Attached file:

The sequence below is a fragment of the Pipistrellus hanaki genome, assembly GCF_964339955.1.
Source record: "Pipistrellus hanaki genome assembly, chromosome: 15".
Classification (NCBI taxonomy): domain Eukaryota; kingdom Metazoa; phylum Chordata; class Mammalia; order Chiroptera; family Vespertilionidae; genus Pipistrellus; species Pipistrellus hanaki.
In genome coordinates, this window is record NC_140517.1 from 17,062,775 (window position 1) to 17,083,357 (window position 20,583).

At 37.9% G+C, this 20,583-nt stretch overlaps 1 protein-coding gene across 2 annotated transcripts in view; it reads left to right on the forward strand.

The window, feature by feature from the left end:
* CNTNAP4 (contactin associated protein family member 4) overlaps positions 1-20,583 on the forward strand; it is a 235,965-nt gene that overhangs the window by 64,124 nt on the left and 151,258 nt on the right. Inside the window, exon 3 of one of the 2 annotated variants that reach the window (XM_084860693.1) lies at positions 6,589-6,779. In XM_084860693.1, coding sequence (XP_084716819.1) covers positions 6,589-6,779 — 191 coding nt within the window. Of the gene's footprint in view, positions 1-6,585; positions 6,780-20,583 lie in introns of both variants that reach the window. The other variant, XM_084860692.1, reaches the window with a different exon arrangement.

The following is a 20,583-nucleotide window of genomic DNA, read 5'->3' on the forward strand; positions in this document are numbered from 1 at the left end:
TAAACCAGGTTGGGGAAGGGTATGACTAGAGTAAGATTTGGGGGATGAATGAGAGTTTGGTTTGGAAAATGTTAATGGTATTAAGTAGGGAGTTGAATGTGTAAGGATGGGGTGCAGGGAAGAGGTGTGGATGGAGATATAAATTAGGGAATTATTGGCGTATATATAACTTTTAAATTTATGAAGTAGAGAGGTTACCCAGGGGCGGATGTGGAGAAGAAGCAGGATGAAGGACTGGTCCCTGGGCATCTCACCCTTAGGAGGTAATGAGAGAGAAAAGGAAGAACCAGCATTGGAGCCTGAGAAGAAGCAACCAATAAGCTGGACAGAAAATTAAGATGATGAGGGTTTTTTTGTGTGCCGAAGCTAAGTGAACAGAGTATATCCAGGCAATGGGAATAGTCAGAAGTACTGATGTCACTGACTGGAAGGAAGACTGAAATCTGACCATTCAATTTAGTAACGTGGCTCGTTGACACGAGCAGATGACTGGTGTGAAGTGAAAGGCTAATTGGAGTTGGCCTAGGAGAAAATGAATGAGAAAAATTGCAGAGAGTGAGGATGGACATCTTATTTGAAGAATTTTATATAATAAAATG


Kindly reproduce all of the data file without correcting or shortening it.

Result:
The sequence below is a fragment of the Pipistrellus hanaki genome, assembly GCF_964339955.1.
Source record: "Pipistrellus hanaki genome assembly, chromosome: 15".
Classification (NCBI taxonomy): domain Eukaryota; kingdom Metazoa; phylum Chordata; class Mammalia; order Chiroptera; family Vespertilionidae; genus Pipistrellus; species Pipistrellus hanaki.
In genome coordinates, this window is record NC_140517.1 from 17,062,775 (window position 1) to 17,083,357 (window position 20,583).

At 37.9% G+C, this 20,583-nt stretch overlaps 1 protein-coding gene across 2 annotated transcripts in view; it reads left to right on the forward strand.

The window, feature by feature from the left end:
* CNTNAP4 (contactin associated protein family member 4) overlaps positions 1-20,583 on the forward strand; it is a 235,965-nt gene that overhangs the window by 64,124 nt on the left and 151,258 nt on the right. Inside the window, exon 3 of one of the 2 annotated variants that reach the window (XM_084860693.1) lies at positions 6,589-6,779. In XM_084860693.1, coding sequence (XP_084716819.1) covers positions 6,589-6,779 — 191 coding nt within the window. Of the gene's footprint in view, positions 1-6,585; positions 6,780-20,583 lie in introns of both variants that reach the window. The other variant, XM_084860692.1, reaches the window with a different exon arrangement.

The following is a 20,583-nucleotide window of genomic DNA, read 5'->3' on the forward strand; positions in this document are numbered from 1 at the left end:
TAAACCAGGTTGGGGAAGGGTATGACTAGAGTAAGATTTGGGGGATGAATGAGAGTTTGGTTTGGAAAATGTTAATGGTATTAAGTAGGGAGTTGAATGTGTAAGGATGGGGTGCAGGGAAGAGGTGTGGATGGAGATATAAATTAGGGAATTATTGGCGTATATATAACTTTTAAATTTATGAAGTAGAGAGGTTACCCAGGGGCGGATGTGGAGAAGAAGCAGGATGAAGGACTGGTCCCTGGGCATCTCACCCTTAGGAGGTAATGAGAGAGAAAAGGAAGAACCAGCATTGGAGCCTGAGAAGAAGCAACCAATAAGCTGGACAGAAAATTAAGATGATGAGGGTTTTTTTGTGTGCCGAAGCTAAGTGAACAGAGTATATCCAGGCAATGGGAATAGTCAGAAGTACTGATGTCACTGACTGGAAGGAAGACTGAAATCTGACCATTCAATTTAGTAACGTGGCTCGTTGACACGAGCAGATGACTGGTGTGAAGTGAAAGGCTAATTGGAGTTGGCCTAGGAGAAAATGAATGAGAAAAATTGCAGAGAGTGAGGATGGACATCTTATTTGAAGAATTTTATATAATAAAATG